Again, I want to give you the opportunity to go back to your initial comment here. What are you referring to when you say “this thinking” is responsible for 91% not identifying with the brand? What thinking, and how does it have that effect? What do you think needs to be done differently to get people to identify with the brand?

                1. I don’t think namecalling on the Internet either way is aggression.

                  Verbal Aggressiveness
                  …A personality trait that predisposes persons to attack the self-concepts of other people instead of, or in addition to, their positions on topics of communication … Verbal aggressiveness is thought to be mainly a destructive form of communication

                  Verbal hostility, or in other words, verbal harassment or abuse is basically a negative defining statement told to or about you or withholding a response and pretending the abuse is not happening.

                  Cyberbullying
                  The act of bullying someone through electronic means (as by posting mean or threatening messages about the person online)

                  Your time has expired. Consider learning the language.

                  (My tone and boldface in defense of repeated aggression by a serial stalker)

                  1. In the context of “self-defense” I don’t think verbal aggressiveness qualifies as aggression. Maybe with a threat, but that’s about it. If you want to use the term more broadly go ahead, it just sounds hyperbolic to do so in the context of a self-defense claim.

                    But whatever, as impressed as I am by your dedication to scouring Wikipedia and answers.com for definitions, I once again have to point out to you that you’re ignoring my repeated attempts to seriously engage with you and get you to elaborate on your views, in particular regarding your claim in this thread about the thinking in the article causing 91% of libertarians to reject the label. I know I’m beating a dead horse here as every time I’ve asked that you ignore it and respond with something irrelevant, but I guess I’m hoping you’ll one day entertain a serious response and I might actually get answers to my curiosity.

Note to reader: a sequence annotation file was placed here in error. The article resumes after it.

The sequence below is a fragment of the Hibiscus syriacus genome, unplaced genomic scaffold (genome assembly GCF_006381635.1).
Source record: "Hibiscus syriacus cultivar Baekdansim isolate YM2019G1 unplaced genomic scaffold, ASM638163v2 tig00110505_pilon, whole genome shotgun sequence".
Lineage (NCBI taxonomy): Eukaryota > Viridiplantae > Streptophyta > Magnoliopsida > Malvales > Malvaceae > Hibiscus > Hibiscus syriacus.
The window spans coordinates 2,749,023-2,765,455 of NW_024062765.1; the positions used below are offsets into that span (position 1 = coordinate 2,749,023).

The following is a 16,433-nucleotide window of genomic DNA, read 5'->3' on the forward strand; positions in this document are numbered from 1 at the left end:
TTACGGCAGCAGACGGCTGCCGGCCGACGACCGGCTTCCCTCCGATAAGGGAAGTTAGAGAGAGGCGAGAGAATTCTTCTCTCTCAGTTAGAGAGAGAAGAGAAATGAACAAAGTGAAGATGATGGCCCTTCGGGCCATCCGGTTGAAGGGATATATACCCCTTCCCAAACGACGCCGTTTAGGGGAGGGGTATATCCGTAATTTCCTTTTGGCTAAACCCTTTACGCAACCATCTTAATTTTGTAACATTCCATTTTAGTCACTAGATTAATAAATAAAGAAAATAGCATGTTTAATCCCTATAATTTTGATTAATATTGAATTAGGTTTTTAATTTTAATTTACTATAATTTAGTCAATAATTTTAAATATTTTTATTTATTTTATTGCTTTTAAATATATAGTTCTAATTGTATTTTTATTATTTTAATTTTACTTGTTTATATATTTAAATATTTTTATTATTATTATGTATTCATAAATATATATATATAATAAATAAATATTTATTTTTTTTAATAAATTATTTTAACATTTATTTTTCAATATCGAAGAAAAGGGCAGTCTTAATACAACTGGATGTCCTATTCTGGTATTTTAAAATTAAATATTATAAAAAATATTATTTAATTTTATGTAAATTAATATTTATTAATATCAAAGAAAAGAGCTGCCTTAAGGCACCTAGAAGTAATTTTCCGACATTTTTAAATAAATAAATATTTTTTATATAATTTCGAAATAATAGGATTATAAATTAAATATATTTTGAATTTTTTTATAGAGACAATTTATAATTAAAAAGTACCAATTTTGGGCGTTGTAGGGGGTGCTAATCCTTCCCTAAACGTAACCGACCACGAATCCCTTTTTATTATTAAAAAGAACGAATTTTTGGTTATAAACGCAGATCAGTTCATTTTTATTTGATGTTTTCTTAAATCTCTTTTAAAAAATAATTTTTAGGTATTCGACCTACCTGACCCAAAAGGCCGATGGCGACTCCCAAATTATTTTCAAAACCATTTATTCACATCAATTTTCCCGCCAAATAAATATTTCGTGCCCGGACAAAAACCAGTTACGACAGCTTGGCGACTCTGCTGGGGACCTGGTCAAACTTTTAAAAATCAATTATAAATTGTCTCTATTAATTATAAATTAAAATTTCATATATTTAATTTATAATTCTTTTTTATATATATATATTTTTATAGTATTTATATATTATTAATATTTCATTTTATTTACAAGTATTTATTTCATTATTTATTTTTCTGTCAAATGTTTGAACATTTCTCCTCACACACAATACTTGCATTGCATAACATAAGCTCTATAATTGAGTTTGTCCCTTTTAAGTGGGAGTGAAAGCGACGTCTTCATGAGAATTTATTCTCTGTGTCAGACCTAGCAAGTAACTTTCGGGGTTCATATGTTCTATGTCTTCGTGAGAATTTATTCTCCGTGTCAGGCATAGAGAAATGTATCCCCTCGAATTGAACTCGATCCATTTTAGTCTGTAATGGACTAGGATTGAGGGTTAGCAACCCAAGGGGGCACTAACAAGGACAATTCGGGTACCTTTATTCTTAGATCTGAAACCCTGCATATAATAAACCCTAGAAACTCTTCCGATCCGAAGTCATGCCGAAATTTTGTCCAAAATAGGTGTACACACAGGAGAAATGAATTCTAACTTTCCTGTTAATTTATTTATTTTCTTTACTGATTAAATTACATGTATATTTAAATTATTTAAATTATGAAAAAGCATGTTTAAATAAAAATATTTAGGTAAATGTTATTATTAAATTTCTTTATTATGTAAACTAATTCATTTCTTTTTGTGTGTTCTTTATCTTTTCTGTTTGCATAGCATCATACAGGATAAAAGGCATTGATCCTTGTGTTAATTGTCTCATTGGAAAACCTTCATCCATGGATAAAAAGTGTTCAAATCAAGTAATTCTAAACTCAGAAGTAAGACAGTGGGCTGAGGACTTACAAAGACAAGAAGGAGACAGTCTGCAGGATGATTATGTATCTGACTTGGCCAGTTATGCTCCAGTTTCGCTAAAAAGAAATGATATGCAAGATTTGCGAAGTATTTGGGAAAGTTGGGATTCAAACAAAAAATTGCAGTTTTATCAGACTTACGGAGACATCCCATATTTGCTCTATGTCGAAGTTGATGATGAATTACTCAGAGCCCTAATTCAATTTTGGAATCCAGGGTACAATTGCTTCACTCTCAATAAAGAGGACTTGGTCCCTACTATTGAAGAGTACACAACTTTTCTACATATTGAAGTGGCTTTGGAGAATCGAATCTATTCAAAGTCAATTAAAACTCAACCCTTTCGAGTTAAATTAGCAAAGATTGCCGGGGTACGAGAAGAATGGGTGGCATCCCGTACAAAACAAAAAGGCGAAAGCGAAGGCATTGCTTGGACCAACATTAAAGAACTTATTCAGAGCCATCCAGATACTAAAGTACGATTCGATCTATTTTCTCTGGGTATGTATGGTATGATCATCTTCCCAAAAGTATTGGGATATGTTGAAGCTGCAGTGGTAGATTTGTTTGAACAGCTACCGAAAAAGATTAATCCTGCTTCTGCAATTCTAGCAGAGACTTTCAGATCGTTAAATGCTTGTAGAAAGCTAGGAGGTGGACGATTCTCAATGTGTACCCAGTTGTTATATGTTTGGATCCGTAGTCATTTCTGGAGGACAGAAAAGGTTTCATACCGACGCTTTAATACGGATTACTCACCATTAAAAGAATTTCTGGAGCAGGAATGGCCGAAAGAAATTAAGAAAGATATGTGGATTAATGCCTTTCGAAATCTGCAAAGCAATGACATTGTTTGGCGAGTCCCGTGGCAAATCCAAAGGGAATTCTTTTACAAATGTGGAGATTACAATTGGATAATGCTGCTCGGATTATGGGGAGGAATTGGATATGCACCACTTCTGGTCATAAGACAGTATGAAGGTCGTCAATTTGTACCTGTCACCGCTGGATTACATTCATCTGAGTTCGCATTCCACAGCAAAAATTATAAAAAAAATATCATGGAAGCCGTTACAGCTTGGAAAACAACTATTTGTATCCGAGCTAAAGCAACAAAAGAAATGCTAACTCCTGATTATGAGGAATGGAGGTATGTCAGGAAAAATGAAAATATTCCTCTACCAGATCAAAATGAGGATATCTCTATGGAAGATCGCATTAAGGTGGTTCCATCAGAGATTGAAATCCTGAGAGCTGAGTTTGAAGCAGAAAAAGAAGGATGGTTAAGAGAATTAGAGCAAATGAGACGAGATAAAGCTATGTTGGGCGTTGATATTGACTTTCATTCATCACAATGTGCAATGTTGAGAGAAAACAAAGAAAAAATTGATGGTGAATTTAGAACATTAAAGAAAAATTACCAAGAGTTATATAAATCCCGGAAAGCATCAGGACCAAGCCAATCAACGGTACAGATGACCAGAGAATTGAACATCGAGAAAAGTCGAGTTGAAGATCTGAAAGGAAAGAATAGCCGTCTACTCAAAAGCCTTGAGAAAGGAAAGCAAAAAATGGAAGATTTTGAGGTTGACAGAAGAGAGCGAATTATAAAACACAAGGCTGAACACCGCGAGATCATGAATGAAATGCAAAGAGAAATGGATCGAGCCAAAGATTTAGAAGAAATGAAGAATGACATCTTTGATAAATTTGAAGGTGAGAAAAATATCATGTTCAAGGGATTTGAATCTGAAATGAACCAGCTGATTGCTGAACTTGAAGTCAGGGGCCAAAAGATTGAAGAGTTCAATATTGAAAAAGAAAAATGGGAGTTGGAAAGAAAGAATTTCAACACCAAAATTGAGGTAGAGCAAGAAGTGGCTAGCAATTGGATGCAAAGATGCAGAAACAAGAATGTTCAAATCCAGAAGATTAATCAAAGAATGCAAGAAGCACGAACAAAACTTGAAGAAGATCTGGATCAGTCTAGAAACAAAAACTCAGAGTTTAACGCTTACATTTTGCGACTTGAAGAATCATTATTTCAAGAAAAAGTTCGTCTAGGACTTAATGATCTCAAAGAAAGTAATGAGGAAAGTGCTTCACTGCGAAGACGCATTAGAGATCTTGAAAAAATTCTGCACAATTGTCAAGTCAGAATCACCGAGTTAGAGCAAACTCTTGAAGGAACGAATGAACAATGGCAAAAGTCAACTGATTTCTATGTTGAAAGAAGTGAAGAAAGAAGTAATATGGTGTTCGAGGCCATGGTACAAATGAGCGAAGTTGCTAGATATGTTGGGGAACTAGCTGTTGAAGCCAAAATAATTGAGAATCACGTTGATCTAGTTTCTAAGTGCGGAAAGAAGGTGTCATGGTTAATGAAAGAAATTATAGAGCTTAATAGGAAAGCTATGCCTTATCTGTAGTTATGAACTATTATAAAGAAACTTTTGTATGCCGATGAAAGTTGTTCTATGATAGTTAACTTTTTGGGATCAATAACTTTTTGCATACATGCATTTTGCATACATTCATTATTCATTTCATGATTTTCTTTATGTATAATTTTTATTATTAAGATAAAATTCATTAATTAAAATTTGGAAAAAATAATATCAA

1. I don’t think verbal aggressiveness qualifies as aggression

                      OMFG … defies THREE dictionaries!

                      AGGRESSION DOES NOT MEAN AGGRESSIVE.

                      These are over two million RESULTS of a Google search.

                      And …. the earth is NOT flat!

                      The (self-) defense rests.

                    2. This might shock you Hihn but words have different meanings in different contexts. Usually in claims of self-defense against aggression, verbal aggressiveness doesn’t count unless it produces a reasonable fear of imminent bodily harm.

                      Also while we are playing semantics games Wikipedia and answers.com are not dictionaries.

                    3. *R*E*P*E*A*T*S***T*H*E***SAME*CRAZY*FUCKUP!**

                      verbal aggressiveness doesn’t count unless it produces a reasonable fear of imminent bodily harm.

                      hahahahahahahahahahh
                      THAT is a threat of violence. ANOTHER DENIAL OF DEFINITION

                      Wikipedia and answers.com are not dictionaries.

                      MERRIAM-WEBSTER IS
                      I LINKED HIM TO OVER TWO MILLION LISTINGS ON GOOGLE
                      WHAT DOES WIKIPEDIA SHOW AS THE SOURCE(S)? (smirk)

                      MOST CYBER-BULLIES
                      a) Launch an aggression